Yet another example focuses on the issue of sunk costs. A problem in many projects, including development projects, is that once a lot of money has been spent there is pressure not to abandon the project, even when it becomes clear that the project is doomed. Here’s the scenario from the WDR:
The WDR 2015 team investigated the susceptibility of World Bank staff to sunk cost bias. The surveyed staff were randomly assigned to scenarios in which they assumed the role of task team leader managing a five-year, $500 million land management, conservation, and biodiversity program focusing on the forests of a small country. The program has been active for four years. A new provincial government comes into office and announces a plan to develop hydropower on the main river of the forest, requiring major resettlement. However, the government still wants the original project completed, despite the inconsistency of goals. The difference between the scenarios was the proportion of funds already committed to the project. For example, in one scenario, the staff were told that only 30 percent ($150 million) of the funds had been spent, while in another scenario staff were told that 70 percent ($350 million) of the funds had been spent. Staff saw only one of the four scenarios. World Bank staff were asked whether they would continue the doomed project by committing additional funds. While the exercise was rather simplistic and clearly did not provide all the information necessary to make a decision, it highlighted the differences among groups randomly assigned to different levels of sunk cost. As levels of sunk cost increased, so did the propensity of the staff to continue.
A final example looks at mental models that development experts have of the poor. What do development experts think that the poor believe, and how does it compare to what the poor actually believe? For example, development experts were asked if they thought individuals in low-income countries would agree with the statement: “What happens to me in the future mostly depends on me.” The development experts thought that maybe 20% of the poorest third would agree with this statement, but about 80% actually did. In fact, the share of those agreeing with the statement in the bottom third of the income distribution was much the same as for the upper two thirds and higher than the answer the development experts gave for themselves.
Figure 1: How World Bank staff predicted the views of poor people, question A) Control of the future
Similarly, development experts thought that about half of those in the bottom third of the income distribution would agree with the statement: “I feel helpless in dealing with the problems of life.” This estimate turns out to be roughly true for Nairobi, an overstatement for Lima, and wildly out of line with beliefs in Jakarta. Presumably, these kinds of answers are important in thinking about how to present and frame development policy.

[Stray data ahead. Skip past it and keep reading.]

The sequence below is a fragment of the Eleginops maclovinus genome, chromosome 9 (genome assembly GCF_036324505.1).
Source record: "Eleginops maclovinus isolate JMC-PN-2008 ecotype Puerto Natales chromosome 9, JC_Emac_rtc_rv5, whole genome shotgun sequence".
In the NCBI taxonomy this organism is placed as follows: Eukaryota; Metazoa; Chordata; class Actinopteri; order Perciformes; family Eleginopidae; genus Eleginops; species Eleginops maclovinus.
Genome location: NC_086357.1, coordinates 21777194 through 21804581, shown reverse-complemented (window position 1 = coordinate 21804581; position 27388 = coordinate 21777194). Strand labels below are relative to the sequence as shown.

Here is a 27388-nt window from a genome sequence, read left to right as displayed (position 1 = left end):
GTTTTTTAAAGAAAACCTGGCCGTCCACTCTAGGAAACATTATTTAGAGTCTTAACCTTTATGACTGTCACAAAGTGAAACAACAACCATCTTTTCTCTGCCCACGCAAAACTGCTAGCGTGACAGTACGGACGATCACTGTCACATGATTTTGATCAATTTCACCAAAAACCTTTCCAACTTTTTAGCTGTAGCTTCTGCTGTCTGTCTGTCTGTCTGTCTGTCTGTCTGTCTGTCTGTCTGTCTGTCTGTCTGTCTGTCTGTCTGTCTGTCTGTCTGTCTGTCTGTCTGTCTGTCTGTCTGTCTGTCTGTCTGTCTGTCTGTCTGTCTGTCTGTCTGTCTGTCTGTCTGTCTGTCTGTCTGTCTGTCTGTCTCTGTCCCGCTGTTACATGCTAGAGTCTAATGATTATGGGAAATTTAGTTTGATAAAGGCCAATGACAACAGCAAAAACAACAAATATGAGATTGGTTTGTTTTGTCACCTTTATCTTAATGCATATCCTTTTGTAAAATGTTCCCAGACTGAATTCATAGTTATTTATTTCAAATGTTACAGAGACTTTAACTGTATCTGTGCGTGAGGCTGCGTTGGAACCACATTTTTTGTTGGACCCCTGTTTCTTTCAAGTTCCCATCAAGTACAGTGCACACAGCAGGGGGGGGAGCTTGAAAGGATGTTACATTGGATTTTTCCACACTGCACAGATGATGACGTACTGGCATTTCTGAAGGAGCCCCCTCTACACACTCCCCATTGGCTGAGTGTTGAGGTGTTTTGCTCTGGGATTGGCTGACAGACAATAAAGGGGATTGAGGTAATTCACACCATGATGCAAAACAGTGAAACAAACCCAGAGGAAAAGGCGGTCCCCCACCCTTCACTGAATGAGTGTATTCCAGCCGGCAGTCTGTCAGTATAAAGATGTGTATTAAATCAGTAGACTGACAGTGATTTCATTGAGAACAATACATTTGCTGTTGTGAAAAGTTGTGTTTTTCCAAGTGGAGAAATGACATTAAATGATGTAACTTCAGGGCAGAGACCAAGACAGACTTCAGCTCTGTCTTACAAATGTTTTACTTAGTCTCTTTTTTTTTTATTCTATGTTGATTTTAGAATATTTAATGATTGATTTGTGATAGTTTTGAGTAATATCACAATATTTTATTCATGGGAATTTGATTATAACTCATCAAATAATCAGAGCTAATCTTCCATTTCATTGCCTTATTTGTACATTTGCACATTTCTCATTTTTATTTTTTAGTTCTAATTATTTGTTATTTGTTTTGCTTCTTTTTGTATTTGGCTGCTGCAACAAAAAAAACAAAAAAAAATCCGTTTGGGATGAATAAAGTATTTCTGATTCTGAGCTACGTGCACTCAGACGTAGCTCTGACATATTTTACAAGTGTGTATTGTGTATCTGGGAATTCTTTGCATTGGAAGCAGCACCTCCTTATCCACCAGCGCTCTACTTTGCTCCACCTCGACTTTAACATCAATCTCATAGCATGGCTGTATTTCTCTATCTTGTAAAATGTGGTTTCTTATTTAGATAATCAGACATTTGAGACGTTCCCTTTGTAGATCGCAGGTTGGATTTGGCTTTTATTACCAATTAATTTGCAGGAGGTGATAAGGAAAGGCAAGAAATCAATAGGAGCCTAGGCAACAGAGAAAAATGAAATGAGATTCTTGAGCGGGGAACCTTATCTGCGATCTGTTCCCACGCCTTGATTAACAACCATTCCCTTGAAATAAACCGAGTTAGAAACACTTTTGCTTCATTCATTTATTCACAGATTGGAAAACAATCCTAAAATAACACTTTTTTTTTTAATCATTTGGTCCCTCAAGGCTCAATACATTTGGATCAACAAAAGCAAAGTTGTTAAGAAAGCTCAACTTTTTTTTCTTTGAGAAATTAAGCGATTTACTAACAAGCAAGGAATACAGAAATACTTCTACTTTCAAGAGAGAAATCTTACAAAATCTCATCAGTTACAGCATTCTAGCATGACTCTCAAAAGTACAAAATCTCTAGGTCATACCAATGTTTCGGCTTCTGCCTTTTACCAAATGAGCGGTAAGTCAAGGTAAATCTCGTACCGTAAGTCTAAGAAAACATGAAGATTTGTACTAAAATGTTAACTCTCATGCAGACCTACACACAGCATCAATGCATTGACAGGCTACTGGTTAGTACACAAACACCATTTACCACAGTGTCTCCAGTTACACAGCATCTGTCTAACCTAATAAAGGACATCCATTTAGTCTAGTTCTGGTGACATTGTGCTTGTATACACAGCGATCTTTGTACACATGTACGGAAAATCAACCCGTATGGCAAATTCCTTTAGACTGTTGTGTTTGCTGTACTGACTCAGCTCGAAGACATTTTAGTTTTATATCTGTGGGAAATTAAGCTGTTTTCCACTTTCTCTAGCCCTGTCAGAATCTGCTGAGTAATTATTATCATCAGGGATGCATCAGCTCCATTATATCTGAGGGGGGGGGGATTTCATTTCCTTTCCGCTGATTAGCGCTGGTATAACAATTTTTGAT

Figure 2: How World Bank staff predicted the views of poor people, question B) Helplessness in dealing with life’s problems
As a final example, the development experts thought that about 40% of the bottom third in the income distribution would agree with the statement: “Vaccines are risky because they can cause sterilization.” It turns out that this is accurate for Lima, but a wild overstatement for Nairobia and Jakarata. Again, such differences of opinions are obviously quite important in designing a public health campaign to encourage more vaccination.
Figure 2: How World Bank staff predicted the views of poor people, question C) The danger of vaccines
The report summarizes the implications of these kinds of studies unflinchingly:
Experts, policy makers, and development professionals are also subject to the biases, mental shortcuts (heuristics), and social and cultural influences described elsewhere in this Report. Because the decisions of development professionals often can have large effects on other people’s lives, it is especially important that mechanisms be in place to check and correct for those biases and influences. Dedicated, well-meaning professionals in the field of development — including government policy makers, agency officials, technical consultants, and frontline practitioners in the public, private, and non-profit sectors — can fail to help, or even inadvertently harm, the very people they seek to assist if their choices are subtly and unconsciously influenced by their social environment, the mental models they have of the poor, and the limits of their cognitive bandwidth. They, too, rely on automatic thinking and fall into decision traps. Perhaps the most pressing concern is whether development professionals understand the circumstances in which the beneficiaries of their policies actually live and the beliefs and attitudes that shape their lives…”
The deeper point here is of course not just about the World Bank or development experts, but about all policymakers — and especially policymakers who are seeking to use findings from behavioural economics nudge ordinary citizens to alternative courses of action. Policymakers are subject to thinking automatically, social pressures, and misguided mental models as well. Some of the possible answers involve finding ways to challenge groupthink, perhaps by having a group designated to make the case for the other side, or by finding another way to force a more thorough consideration and discussion of alternatives. Another suggestion is that “development professionals should “eat their own dog food”: that is, they should try to experience first-hand the programs and projects they design.”
The World Bank’s World Development Report 2015 calls on the development community to shift its focus and supports this proposal with findings from IGC research. Read the IGC research referenced in the report here.
This is an edited version of an article that was published on The Conversable Economist.